Develop Your Conversation Style around Your Natural Strengths

Giving others advice for improving their conversation skills is very tricky.

People often expect formulaic instructions on how to talk to other people. And this probably happens to a large extent because many authors out there offer this kind of instructions. They will boldly tell you to do this, then do that, then say this, then say that, and you’ll have amazing conversations and everybody will love you.

Years ago, when I first started training others in improving their conversation skills, I was eager to give this kind of advice as well. But in time, especially by coaching others one-on-one, I came to realize this is a bad approach to helping people develop good conversation skills.

The Dynamics of Conversation

You see, conversation has one interesting attribute. It’s something that doesn’t need to be done in one single way in order to go well. In fact, there are many styles of conversation that work, just as there are many conversation styles that don’t work.

Most of the people I call my friends are very charismatic and socially skilled individuals. But if you would bring them to the same party and observe them, you’d notice that they have very different styles of talking to people. They are clear similarities, but there are also clear differences between them.

One is high energy and jokes around all the time, one rarely makes jokes but captivates people with his ideas, one has a more brazen, bad-boy attitude in conversation, and one is really good at making people feel appreciated. And all of them manage to connect well with lots of people and to sweep them off their feet.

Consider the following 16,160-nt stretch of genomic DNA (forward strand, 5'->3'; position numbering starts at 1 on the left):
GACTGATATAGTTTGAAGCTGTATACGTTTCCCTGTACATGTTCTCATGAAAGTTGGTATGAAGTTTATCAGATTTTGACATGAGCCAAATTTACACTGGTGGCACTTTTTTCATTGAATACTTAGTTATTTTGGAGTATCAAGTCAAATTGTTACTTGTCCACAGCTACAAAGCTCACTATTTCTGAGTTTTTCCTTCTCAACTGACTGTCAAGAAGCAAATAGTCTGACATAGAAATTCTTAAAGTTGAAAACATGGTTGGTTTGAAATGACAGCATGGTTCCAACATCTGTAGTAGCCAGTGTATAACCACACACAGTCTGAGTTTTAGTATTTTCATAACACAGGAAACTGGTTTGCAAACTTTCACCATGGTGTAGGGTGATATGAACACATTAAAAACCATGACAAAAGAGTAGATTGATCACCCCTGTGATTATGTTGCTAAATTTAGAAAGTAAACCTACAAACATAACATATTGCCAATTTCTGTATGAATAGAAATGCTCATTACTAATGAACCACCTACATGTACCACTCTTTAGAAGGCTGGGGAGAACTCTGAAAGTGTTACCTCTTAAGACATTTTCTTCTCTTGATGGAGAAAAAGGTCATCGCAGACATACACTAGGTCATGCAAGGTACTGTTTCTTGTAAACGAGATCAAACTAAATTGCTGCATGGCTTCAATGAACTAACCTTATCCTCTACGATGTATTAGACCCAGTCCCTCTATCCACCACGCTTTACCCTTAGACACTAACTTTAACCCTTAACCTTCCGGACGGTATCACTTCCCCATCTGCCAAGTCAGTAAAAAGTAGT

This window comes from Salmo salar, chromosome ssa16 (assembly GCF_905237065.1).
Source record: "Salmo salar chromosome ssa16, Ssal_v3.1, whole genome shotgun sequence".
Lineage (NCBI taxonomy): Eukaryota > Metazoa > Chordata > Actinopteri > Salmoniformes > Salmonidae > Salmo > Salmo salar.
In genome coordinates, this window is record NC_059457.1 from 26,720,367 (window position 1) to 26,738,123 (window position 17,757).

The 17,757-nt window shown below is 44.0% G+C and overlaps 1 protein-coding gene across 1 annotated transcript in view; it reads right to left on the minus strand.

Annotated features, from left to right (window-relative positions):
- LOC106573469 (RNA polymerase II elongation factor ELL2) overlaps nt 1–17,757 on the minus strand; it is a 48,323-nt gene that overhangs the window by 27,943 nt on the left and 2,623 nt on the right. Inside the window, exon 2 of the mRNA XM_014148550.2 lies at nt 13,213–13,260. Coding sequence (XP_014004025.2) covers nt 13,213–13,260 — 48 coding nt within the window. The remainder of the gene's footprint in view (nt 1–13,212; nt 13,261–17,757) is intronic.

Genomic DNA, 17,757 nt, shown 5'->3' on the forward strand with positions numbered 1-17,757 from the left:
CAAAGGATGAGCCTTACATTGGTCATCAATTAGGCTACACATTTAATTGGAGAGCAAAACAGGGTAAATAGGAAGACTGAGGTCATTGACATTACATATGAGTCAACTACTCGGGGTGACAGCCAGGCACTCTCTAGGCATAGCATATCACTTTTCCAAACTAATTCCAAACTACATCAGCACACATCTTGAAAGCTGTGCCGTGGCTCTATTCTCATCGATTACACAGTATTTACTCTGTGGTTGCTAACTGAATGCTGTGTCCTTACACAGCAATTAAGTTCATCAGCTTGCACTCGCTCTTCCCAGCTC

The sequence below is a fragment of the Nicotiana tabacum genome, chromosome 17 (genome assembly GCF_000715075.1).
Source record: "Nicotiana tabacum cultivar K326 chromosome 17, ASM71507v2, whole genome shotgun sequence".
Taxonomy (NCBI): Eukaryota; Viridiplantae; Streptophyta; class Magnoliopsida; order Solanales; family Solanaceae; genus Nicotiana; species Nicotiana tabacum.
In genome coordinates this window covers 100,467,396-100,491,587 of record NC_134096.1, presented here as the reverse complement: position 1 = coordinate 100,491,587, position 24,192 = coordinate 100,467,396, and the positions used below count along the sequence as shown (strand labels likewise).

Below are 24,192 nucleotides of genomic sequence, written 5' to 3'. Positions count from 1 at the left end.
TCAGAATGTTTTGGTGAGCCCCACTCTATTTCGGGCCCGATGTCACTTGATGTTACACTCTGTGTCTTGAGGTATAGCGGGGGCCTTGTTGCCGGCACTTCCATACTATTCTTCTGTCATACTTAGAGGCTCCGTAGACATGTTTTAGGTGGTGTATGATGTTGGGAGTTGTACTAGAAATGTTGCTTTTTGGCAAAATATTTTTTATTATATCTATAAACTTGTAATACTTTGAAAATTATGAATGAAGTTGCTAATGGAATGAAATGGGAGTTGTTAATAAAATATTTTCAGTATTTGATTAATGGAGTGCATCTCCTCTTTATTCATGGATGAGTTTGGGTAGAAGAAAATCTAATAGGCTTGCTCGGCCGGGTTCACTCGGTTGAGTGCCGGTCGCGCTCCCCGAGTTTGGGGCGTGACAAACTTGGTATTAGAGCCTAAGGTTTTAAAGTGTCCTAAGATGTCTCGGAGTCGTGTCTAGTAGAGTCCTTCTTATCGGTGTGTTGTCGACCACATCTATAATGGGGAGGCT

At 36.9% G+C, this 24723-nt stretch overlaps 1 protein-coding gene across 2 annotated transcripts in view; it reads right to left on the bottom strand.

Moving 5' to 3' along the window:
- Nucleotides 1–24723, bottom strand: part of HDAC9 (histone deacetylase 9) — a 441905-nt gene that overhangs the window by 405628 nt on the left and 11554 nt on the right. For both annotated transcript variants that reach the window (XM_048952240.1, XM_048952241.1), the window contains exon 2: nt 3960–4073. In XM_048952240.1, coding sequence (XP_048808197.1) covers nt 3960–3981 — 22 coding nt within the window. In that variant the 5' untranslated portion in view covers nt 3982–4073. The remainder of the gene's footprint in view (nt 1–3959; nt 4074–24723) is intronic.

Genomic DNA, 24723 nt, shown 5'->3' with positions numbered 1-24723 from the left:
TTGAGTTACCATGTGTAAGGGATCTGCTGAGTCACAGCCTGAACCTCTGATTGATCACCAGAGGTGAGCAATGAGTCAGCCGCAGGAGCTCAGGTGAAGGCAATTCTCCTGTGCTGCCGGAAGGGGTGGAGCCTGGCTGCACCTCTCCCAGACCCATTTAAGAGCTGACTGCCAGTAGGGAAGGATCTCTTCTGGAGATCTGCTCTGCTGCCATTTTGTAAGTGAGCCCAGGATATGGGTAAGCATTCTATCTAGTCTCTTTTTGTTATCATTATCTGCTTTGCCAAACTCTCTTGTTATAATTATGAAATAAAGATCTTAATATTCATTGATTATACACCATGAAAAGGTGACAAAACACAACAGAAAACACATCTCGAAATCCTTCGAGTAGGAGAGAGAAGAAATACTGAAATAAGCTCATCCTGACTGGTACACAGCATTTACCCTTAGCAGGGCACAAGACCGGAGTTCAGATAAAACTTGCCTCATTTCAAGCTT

Conversation style Develop Your Conversation Style around Your Natural StrengthsWhen you wanna help others develop their conversation skills and you have this perspective on conversation, it’s a whole different game you’re playing. You can’t just give them rigid instructions and expect good results, as if you were teaching them how to tie their shoe laces and there is only one way to do it right.

What I do instead as a communication coach is to start by helping people realize that as clumsy or awkward as they may be right now in social situations, there is a good conversationalist somewhere inside them. And there are ways to bring it out. I help them believe in themselves. I talk more about how this psychological process works in this special presentation.

Next, I usually help them discover their natural strengths and get a good understanding of their personality type. And as they get to know themselves better, it becomes clearer to them what kind of a conversation style would match well the way they are.

So then they can work with me on developing a conversation style that creates amazing results with people, and at the same time is designed around their personality and their natural strengths. Every one of my clients develops their own unique social persona, which is ideal for them.

On the other hand, when you take the approach of giving someone formulaic conversation advice, what happens most often is that the advice is gonna be so far from the person’s strengths they will never fully internalize it, and it won’t work well for them. So their conversation style will perpetually seem clumsy and inconsistent. It’s kind of like having an eagle running a horse race, or a horse trying to fly.